Here, he's being a little crafty--most film fests do have preview "screeners," dubbed copies that the critics can watch before opening day. Ebert continued that there's not much of a chance to interest his editors at the Chicago Sun-Times to advertise some experimental film if it's playing for one night only. And even if Ebert's the most famous movie critic in the country, there's a lot he isn't allowed to do.

Lusty Lady Employee Body of Work: Sex workers protest working conditions at Lusty Lady in documentary 'Live Nude Girls UNITE!'

Photograph by Diane Dunn


Director's Cut

Part of me wants to see 1,000 film festivals bloom, but the fest system is at critical mass and there are going to be a lot of failed fests before the smoke clears. Chris Gore writes, "It seems as if I hear about a new festival starting up almost every week. I've heard many say that this spread of fests across the country is not a good thing. There are just too many. (Most people who share that opinion seem to be other film festival directors who fear competition.) I disagree passionately. To me, this increase in the number of festivals is a positive step forward for indies."

But as Gore notes, many filmmakers who don't win the prizes pay for the screenings of their own films in entry fees, self-promotion and shipping. Some of the filmmakers are deluding themselves. In any given film festival, there are films so poor that it would be gross flattery to call them forgettable.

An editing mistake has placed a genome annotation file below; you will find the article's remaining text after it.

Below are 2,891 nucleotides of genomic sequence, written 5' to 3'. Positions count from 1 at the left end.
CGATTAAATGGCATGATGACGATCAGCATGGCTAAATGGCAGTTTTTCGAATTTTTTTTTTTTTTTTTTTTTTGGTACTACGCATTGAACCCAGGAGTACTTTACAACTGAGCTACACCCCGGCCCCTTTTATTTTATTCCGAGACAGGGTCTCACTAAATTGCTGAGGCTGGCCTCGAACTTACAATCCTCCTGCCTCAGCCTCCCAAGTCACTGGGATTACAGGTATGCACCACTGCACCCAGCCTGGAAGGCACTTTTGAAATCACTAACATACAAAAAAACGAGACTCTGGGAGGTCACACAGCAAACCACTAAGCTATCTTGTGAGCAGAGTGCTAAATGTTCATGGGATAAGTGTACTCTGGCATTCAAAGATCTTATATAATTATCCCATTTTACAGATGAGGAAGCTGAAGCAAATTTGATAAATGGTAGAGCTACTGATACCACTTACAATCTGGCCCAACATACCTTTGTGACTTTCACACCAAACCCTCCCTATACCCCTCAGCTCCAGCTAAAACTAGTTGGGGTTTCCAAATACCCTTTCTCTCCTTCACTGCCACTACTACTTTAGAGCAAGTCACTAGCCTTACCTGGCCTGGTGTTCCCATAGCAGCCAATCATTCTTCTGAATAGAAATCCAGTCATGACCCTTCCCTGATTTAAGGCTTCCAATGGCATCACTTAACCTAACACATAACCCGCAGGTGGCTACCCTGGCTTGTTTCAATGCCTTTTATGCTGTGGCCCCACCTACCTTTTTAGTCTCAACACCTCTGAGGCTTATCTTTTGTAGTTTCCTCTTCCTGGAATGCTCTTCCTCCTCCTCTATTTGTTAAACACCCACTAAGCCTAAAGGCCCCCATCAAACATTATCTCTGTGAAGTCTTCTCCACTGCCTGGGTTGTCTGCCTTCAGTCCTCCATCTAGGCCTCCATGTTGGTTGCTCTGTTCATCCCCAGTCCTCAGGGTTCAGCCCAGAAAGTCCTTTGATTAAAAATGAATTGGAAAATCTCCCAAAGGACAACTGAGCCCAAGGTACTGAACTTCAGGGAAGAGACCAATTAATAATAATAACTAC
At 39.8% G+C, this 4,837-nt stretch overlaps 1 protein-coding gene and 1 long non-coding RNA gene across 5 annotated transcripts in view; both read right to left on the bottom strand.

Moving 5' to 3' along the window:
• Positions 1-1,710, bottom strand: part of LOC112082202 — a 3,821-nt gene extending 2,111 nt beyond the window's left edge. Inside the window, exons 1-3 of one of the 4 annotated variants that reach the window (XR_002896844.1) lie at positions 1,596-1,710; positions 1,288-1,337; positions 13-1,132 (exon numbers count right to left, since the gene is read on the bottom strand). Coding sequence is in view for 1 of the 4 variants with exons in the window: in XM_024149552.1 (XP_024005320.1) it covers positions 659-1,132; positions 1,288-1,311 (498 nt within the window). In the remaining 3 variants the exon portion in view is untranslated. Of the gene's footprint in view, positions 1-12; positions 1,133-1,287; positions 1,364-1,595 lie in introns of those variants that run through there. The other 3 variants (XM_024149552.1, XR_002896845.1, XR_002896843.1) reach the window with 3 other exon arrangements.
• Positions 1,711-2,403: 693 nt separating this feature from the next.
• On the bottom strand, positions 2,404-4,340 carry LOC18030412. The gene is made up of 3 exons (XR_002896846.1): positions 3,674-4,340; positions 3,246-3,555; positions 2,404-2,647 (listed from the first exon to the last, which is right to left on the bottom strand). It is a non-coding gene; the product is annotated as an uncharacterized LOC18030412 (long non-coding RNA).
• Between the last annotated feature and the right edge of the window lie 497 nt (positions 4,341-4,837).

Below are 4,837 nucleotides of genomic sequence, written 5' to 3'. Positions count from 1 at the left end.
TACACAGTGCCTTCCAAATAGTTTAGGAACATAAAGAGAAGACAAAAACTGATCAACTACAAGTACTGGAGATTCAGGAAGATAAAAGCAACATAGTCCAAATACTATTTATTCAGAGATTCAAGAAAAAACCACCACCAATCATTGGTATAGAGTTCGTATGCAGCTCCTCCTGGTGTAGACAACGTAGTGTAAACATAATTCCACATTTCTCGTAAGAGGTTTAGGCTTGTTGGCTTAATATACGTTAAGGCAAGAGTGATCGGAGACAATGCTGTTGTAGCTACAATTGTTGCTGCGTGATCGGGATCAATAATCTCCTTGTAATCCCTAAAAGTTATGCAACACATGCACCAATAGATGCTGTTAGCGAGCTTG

The future of smaller film fests seems to be in niche programming: gay and lesbian fests, Asian American fests, the varied Jewish film fests--can a Christian film fest be far behind? The May Day Labor Film Fest in Santa Cruz (www.reelwork.org) has a schedule of revivals and documentaries with an international focus, such as Santa Cruz filmmaker Geoff Dunn's Dollar a Day, Ten Cents a Dance, Barbara Koepple's Harlan County USA and Live Nude Girls UNITE!, a surprisingly inspirational documentary about the unionization of nude dancers at San Francisco's Lusty Lady.

The May Day Festival is doing things right: it's starting on a modest scale with a specialized theme. Another sustainable way of seeing independent films is the film clubs hosted by Morton Marcus in Santa Cruz, Ken Karnes in San Jose and Michael Fox in San Francisco. These clubs and minifests gather up a regular audience for alternative films. This lessens the financial risk of an all-or-nothing proposition like a fledgling film festival, which perpetuates a system that's becoming more useful to the studios than to filmgoers or filmmakers.

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From the May 1-8, 2002 issue of Metro Santa Cruz.